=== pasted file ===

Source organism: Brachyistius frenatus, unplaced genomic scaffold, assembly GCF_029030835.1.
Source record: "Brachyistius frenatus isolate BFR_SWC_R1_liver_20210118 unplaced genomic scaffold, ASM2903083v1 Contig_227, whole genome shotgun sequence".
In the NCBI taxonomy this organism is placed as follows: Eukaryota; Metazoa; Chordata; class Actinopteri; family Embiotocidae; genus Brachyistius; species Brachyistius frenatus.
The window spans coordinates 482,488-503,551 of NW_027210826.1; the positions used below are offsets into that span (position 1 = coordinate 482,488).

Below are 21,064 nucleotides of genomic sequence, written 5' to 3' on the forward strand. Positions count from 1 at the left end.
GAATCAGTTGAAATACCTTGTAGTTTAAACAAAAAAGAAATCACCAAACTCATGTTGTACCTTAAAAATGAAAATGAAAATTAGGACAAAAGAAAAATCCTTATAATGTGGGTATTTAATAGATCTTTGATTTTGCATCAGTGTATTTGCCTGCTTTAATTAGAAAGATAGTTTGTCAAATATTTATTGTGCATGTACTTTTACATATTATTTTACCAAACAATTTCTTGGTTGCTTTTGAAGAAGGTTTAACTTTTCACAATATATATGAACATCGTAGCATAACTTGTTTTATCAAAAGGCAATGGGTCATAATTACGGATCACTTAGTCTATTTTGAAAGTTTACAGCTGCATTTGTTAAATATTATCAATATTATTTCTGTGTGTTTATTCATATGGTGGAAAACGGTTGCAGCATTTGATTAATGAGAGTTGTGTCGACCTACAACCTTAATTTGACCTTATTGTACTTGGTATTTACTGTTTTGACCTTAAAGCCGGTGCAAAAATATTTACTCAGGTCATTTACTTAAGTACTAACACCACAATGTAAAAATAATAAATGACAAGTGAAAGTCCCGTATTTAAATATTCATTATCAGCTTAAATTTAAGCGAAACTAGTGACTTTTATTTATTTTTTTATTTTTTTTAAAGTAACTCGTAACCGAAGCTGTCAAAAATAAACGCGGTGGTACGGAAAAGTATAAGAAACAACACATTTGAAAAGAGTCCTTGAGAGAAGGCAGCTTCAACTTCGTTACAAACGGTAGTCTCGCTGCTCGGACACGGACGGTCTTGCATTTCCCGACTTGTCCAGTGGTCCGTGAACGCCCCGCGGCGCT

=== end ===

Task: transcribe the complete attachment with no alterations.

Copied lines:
Source organism: Brachyistius frenatus, unplaced genomic scaffold, assembly GCF_029030835.1.
Source record: "Brachyistius frenatus isolate BFR_SWC_R1_liver_20210118 unplaced genomic scaffold, ASM2903083v1 Contig_227, whole genome shotgun sequence".
In the NCBI taxonomy this organism is placed as follows: Eukaryota; Metazoa; Chordata; class Actinopteri; family Embiotocidae; genus Brachyistius; species Brachyistius frenatus.
The window spans coordinates 482,488-503,551 of NW_027210826.1; the positions used below are offsets into that span (position 1 = coordinate 482,488).

Below are 21,064 nucleotides of genomic sequence, written 5' to 3' on the forward strand. Positions count from 1 at the left end.
GAATCAGTTGAAATACCTTGTAGTTTAAACAAAAAAGAAATCACCAAACTCATGTTGTACCTTAAAAATGAAAATGAAAATTAGGACAAAAGAAAAATCCTTATAATGTGGGTATTTAATAGATCTTTGATTTTGCATCAGTGTATTTGCCTGCTTTAATTAGAAAGATAGTTTGTCAAATATTTATTGTGCATGTACTTTTACATATTATTTTACCAAACAATTTCTTGGTTGCTTTTGAAGAAGGTTTAACTTTTCACAATATATATGAACATCGTAGCATAACTTGTTTTATCAAAAGGCAATGGGTCATAATTACGGATCACTTAGTCTATTTTGAAAGTTTACAGCTGCATTTGTTAAATATTATCAATATTATTTCTGTGTGTTTATTCATATGGTGGAAAACGGTTGCAGCATTTGATTAATGAGAGTTGTGTCGACCTACAACCTTAATTTGACCTTATTGTACTTGGTATTTACTGTTTTGACCTTAAAGCCGGTGCAAAAATATTTACTCAGGTCATTTACTTAAGTACTAACACCACAATGTAAAAATAATAAATGACAAGTGAAAGTCCCGTATTTAAATATTCATTATCAGCTTAAATTTAAGCGAAACTAGTGACTTTTATTTATTTTTTTATTTTTTTTAAAGTAACTCGTAACCGAAGCTGTCAAAAATAAACGCGGTGGTACGGAAAAGTATAAGAAACAACACATTTGAAAAGAGTCCTTGAGAGAAGGCAGCTTCAACTTCGTTACAAACGGTAGTCTCGCTGCTCGGACACGGACGGTCTTGCATTTCCCGACTTGTCCAGTGGTCCGTGAACGCCCCGCGGCGCT